Lesson 10

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Goals for this lesson:

  • Learn how easy it is to record grades when you're using student numbers.

  • Learn how to set up your first New Management grade book.

  • Discover other techniques for making grade keeping manageable.


Sample Pages
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Lesson 10 page 5 Lesson 10 page 5 Lesson 10 page 15


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FAQ Lesson 10 Lesson 10 page 15

Do you grade every assignment?

Not really. I've learned to grade the essential assignments and just spot check the ones designed for practice. It takes a bit of experience to develop an eye for what is critical and what isn't. Although some teachers might say that every assignment is critical, I don't know how realistic that actually is.

If you're asking because you're concerned about your assignment correcting work load, think about focusing more on quality than quantity.

For example, instead of asking your students to write one spelling sentence for each of their twenty spelling words, why not ask for just five sentences? Since they're only going to be writing five sentences, you'll be able to ask that the sentences be high-quality, well-written ones.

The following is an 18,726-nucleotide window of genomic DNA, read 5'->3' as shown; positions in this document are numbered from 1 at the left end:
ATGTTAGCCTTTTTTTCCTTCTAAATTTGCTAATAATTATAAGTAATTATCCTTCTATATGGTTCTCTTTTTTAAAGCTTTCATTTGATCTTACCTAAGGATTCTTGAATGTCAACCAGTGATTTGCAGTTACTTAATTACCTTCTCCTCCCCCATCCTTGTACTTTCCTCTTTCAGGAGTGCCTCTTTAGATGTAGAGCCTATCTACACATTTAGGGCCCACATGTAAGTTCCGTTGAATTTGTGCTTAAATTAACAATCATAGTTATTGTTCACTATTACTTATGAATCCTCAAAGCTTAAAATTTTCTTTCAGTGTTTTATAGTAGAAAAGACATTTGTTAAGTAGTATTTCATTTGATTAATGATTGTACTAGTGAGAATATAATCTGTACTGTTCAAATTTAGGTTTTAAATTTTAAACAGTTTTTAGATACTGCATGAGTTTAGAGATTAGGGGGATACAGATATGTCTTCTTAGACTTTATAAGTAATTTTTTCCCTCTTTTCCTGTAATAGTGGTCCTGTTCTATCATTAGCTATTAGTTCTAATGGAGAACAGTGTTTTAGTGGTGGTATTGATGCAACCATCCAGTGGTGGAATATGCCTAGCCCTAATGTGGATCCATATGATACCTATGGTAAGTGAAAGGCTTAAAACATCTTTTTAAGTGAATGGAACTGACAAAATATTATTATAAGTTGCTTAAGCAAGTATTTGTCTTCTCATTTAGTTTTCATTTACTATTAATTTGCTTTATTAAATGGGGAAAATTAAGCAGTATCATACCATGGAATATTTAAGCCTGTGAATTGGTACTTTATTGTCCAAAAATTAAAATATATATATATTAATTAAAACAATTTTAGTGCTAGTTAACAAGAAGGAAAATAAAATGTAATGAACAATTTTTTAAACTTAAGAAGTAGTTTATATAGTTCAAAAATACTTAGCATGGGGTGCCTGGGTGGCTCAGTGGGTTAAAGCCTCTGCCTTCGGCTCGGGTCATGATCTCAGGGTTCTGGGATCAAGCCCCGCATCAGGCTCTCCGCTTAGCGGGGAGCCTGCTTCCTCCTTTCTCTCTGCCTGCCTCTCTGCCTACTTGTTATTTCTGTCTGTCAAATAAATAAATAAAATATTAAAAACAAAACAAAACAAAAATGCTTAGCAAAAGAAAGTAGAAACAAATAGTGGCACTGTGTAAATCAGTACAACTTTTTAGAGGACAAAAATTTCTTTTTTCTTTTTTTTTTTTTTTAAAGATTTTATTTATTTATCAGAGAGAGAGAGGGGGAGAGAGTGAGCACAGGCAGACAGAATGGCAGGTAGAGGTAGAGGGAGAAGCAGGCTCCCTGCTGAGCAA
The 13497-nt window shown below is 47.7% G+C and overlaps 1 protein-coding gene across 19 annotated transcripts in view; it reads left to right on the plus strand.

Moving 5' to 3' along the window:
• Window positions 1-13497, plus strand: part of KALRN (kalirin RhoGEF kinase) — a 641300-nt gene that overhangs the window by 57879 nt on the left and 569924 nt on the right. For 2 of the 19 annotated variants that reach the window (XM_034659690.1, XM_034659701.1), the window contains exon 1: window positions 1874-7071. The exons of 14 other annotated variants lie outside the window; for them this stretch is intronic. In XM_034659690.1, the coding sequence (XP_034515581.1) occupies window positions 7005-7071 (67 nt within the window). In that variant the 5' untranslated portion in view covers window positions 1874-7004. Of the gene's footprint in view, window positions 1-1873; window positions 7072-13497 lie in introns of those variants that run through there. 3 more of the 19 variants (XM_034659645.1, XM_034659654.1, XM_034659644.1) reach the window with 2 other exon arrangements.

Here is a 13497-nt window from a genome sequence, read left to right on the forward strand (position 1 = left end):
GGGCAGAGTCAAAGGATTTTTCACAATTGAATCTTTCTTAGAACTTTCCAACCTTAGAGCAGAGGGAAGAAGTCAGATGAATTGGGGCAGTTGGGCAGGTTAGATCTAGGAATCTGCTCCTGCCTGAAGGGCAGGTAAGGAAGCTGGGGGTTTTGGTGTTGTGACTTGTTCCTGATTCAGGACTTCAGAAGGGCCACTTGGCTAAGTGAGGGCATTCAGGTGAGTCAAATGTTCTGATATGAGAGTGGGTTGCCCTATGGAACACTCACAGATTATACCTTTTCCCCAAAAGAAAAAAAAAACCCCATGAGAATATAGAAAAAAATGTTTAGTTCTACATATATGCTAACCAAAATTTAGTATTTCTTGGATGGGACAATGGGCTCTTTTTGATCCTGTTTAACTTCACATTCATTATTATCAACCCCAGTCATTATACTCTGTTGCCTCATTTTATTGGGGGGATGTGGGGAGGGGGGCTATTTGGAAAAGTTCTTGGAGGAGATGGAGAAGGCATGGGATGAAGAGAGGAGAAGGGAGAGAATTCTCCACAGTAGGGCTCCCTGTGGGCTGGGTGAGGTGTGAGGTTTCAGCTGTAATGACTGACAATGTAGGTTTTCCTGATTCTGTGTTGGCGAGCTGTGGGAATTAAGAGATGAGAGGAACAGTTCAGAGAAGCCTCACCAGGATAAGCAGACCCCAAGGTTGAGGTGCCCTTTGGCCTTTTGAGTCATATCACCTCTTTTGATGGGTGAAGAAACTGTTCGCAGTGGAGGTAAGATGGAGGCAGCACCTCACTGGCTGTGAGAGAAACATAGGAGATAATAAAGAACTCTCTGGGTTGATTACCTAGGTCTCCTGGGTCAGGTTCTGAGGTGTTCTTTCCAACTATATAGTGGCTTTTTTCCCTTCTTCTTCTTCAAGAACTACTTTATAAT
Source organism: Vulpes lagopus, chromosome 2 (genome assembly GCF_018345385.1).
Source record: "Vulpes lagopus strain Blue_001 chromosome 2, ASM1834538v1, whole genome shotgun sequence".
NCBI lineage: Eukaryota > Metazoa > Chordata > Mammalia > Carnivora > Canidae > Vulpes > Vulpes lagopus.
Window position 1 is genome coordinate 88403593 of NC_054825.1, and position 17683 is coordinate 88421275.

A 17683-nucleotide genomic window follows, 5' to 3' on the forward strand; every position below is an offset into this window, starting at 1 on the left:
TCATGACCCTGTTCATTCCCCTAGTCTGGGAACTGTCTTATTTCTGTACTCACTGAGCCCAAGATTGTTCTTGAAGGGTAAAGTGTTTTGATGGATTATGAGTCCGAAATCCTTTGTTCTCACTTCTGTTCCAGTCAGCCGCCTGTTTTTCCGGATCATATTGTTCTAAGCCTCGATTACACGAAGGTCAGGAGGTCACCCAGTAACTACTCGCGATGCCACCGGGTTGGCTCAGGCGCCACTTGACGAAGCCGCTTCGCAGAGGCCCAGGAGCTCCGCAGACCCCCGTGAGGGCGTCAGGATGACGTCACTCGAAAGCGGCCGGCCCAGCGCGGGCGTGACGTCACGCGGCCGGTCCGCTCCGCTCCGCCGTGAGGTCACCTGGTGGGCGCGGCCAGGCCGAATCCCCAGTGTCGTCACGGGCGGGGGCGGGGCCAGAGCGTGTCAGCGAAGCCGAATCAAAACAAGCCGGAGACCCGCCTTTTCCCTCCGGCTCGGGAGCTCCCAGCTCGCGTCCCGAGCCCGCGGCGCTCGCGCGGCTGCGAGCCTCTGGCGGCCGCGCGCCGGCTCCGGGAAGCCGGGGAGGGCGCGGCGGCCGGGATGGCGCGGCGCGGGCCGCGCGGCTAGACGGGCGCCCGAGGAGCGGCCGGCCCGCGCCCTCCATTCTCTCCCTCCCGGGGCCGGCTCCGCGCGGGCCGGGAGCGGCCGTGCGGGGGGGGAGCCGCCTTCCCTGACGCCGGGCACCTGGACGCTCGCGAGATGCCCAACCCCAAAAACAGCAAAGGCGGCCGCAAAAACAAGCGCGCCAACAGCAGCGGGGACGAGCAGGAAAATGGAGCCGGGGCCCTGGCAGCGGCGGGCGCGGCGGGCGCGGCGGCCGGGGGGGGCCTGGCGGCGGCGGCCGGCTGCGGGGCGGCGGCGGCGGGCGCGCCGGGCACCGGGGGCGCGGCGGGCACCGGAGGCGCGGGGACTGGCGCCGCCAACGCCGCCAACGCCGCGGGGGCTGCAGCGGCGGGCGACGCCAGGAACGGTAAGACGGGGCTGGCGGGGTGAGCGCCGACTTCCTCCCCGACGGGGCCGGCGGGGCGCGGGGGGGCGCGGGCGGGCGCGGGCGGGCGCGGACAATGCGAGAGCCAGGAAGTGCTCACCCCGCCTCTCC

This reduction in volume will do two things. It will: 1) cut down on the amount of sentences you'll have to check; and 2) lead to an improvement in your student's writing ability. With only five sentences to write, they'll focus more on writing and less on just getting done with the assignment.


Is it okay to have students correct their own assignments?

There are benefits to doing this. However, the assignment has got to be one that is easy for them to correct. Anything that required extensive writing or accuracy of spelling and grammatical convention are not appropriate activities for students to correct.

Appropriate activities for them to correct would include: 1) multiple choice; 2) fill-in-the blank; or 3) any activity that is more objective than subjective. Math assignments that were computational would be a good example of an objective activity that would be relatively easy for students to correct.

For multiple choice correcting, write the answers on the board as you say them. If you don't, you are most likely in for umpteen variations on, "What was the answer to number 7?"


Main Page

Table of Contents

Lesson 1
Before We Begin

Lesson 2
How It All Got Started

Lesson 3
Numbering Your Students

Lesson 4
Using Student Numbers

Lesson 5
Timers & Sound Makers

Lesson 6
Class Chart

Lesson 7
Check Off List

Lesson 8
Check Off Sheet

Lesson 9
First Aid Kit

Lesson 10
Grade Keeping